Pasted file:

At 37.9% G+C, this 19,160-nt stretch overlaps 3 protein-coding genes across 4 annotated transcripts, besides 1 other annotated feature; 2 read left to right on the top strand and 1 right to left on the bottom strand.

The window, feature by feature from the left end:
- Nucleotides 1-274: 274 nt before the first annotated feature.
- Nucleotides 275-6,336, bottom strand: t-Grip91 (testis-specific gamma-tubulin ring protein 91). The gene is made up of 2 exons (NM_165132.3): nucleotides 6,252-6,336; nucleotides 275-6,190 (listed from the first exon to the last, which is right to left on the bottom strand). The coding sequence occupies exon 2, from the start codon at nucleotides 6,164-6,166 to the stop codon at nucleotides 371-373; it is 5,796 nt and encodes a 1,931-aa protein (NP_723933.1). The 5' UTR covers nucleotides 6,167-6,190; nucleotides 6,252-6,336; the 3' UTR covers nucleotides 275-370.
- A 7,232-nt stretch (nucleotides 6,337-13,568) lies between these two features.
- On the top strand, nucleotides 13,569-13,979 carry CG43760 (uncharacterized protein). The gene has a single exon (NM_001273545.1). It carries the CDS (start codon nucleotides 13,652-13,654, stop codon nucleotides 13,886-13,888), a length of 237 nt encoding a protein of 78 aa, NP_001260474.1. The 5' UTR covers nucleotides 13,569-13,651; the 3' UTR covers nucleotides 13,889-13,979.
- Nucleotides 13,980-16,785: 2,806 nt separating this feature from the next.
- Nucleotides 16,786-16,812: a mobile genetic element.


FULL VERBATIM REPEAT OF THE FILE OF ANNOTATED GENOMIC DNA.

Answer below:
At 37.9% G+C, this 19,160-nt stretch overlaps 3 protein-coding genes across 4 annotated transcripts, besides 1 other annotated feature; 2 read left to right on the top strand and 1 right to left on the bottom strand.

The window, feature by feature from the left end:
- Nucleotides 1-274: 274 nt before the first annotated feature.
- Nucleotides 275-6,336, bottom strand: t-Grip91 (testis-specific gamma-tubulin ring protein 91). The gene is made up of 2 exons (NM_165132.3): nucleotides 6,252-6,336; nucleotides 275-6,190 (listed from the first exon to the last, which is right to left on the bottom strand). The coding sequence occupies exon 2, from the start codon at nucleotides 6,164-6,166 to the stop codon at nucleotides 371-373; it is 5,796 nt and encodes a 1,931-aa protein (NP_723933.1). The 5' UTR covers nucleotides 6,167-6,190; nucleotides 6,252-6,336; the 3' UTR covers nucleotides 275-370.
- A 7,232-nt stretch (nucleotides 6,337-13,568) lies between these two features.
- On the top strand, nucleotides 13,569-13,979 carry CG43760 (uncharacterized protein). The gene has a single exon (NM_001273545.1). It carries the CDS (start codon nucleotides 13,652-13,654, stop codon nucleotides 13,886-13,888), a length of 237 nt encoding a protein of 78 aa, NP_001260474.1. The 5' UTR covers nucleotides 13,569-13,651; the 3' UTR covers nucleotides 13,889-13,979.
- Nucleotides 13,980-16,785: 2,806 nt separating this feature from the next.
- Nucleotides 16,786-16,812: a mobile genetic element.